There’s such a thing as flying squirrels (Petauristini). That’s not a nickname—they do fly. While they may not fly as carefreely in the air as birds, flying squirrels have a parachute-like membrane. Their membrane, called a patagium, can stretch to allow them to glide between trees. Asides from their patagium, flying squirrels also have adapted long tails to ensure their stability as they drift from tree to tree. Their gliding can also act as a defense tactic against predators. Flying squirrels are indigenous to North America.
6. Squirrels Have Dangerous Bites, Scratches, and Poops
Beware of a squirrel’s poop, scratches, and bites. Squirrel poop resembles a rat’s feces, only that they’re significantly bigger. Over time, depending on their food’s moisture content, their poop starts to turn white and become clumpy. If their meals have low water content, one may notice that it becomes pointed at the ends. Squirrel poop can spread leptospirosis, a bacterial infection that causes flu-like symptoms. Leptospirosis may also result in respiratory problems. Also, squirrels can bite humans when they feel threatened. Like their droppings, their bites and scratches can spread diseases or infections.
7. Squirrels Wag Their Tail When Upset
Squirrels exhibit numerous behaviors that are the opposite of other animals. For instance, everyone knows that dogs wag their tails when they’re happy or excited. This is different with squirrels, as their tail wagging shows they’re upset. Squirrels may also wag their tails to show that they’re in danger and warn other squirrels. In some other cases, their tail wagging means they’re in the mood for mating. It calls the attention of their female counterparts. How can one tell the difference? When a squirrel wants to mate, its tail trembles or shivers as it wags.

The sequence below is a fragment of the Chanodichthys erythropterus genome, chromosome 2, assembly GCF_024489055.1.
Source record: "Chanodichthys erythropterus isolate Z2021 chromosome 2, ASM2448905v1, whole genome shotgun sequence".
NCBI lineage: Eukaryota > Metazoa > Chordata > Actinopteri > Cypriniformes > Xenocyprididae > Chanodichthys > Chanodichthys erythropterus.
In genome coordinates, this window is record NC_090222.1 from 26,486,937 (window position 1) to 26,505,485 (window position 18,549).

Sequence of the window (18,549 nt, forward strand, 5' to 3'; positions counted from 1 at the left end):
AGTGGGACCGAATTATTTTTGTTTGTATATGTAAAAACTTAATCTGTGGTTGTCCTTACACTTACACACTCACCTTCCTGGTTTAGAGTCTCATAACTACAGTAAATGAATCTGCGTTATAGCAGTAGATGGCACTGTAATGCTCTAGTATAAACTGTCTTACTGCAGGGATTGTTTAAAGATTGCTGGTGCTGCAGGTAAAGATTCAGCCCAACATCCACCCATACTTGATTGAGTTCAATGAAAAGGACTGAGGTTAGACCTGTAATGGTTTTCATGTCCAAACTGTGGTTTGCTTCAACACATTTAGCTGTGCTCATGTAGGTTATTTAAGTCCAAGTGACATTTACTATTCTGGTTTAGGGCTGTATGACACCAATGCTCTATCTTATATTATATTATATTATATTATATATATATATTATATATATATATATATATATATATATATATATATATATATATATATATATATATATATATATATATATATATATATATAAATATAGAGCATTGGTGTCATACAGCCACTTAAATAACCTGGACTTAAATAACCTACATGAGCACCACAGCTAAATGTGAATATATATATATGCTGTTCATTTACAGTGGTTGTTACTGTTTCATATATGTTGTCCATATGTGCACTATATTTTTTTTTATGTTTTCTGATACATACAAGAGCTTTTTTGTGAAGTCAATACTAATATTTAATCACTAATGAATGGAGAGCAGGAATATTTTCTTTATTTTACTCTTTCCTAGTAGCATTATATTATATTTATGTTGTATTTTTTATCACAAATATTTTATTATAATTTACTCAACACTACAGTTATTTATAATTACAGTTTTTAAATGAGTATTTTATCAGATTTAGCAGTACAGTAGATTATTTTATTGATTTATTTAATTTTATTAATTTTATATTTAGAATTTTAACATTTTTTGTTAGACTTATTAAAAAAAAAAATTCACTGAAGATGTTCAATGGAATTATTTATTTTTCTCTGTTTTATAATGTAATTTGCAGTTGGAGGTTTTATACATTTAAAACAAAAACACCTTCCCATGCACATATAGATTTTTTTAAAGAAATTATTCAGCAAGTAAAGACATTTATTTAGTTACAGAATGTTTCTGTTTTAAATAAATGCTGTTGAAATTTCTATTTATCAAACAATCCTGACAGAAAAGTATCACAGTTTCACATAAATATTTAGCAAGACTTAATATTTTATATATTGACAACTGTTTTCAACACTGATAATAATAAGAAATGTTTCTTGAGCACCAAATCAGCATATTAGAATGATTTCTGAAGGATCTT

8. Squirrels Are Very Intelligent Animals
Squirrels are among the most intelligent creatures, especially considering their survival skills. They’re wise enough to amass meals and bury them in preparation for winter’s food scarcity. Squirrels bury their food in a way that deceives or confuses onlookers.
Although they find it difficult to remember where they buried their food, their sensitive nose helps them find other squirrels’ meals. They also do well with memorizing tree routes.
9. Squirrels Move In Zigzags To Protect Themselves From Danger
Speaking about intelligence, squirrels do perfectly well avoiding, hiding, and escaping from predators. They do this by going zigzag as they run at incredible speeds for their size. The zigzag movements ensure that predators don’t understand their directions for sure.
However, unlike other squirrel species, the Indian giant squirrels lie flat against trees to escape predators.
10. Squirrels Eat Insects
Squirrels have a reputation for eating seeds, fruits, and nuts. Surprisingly, however, they can also eat insects and meat. Their meals range from larvae, butterflies, and caterpillars to cookies, bread, and dried corn.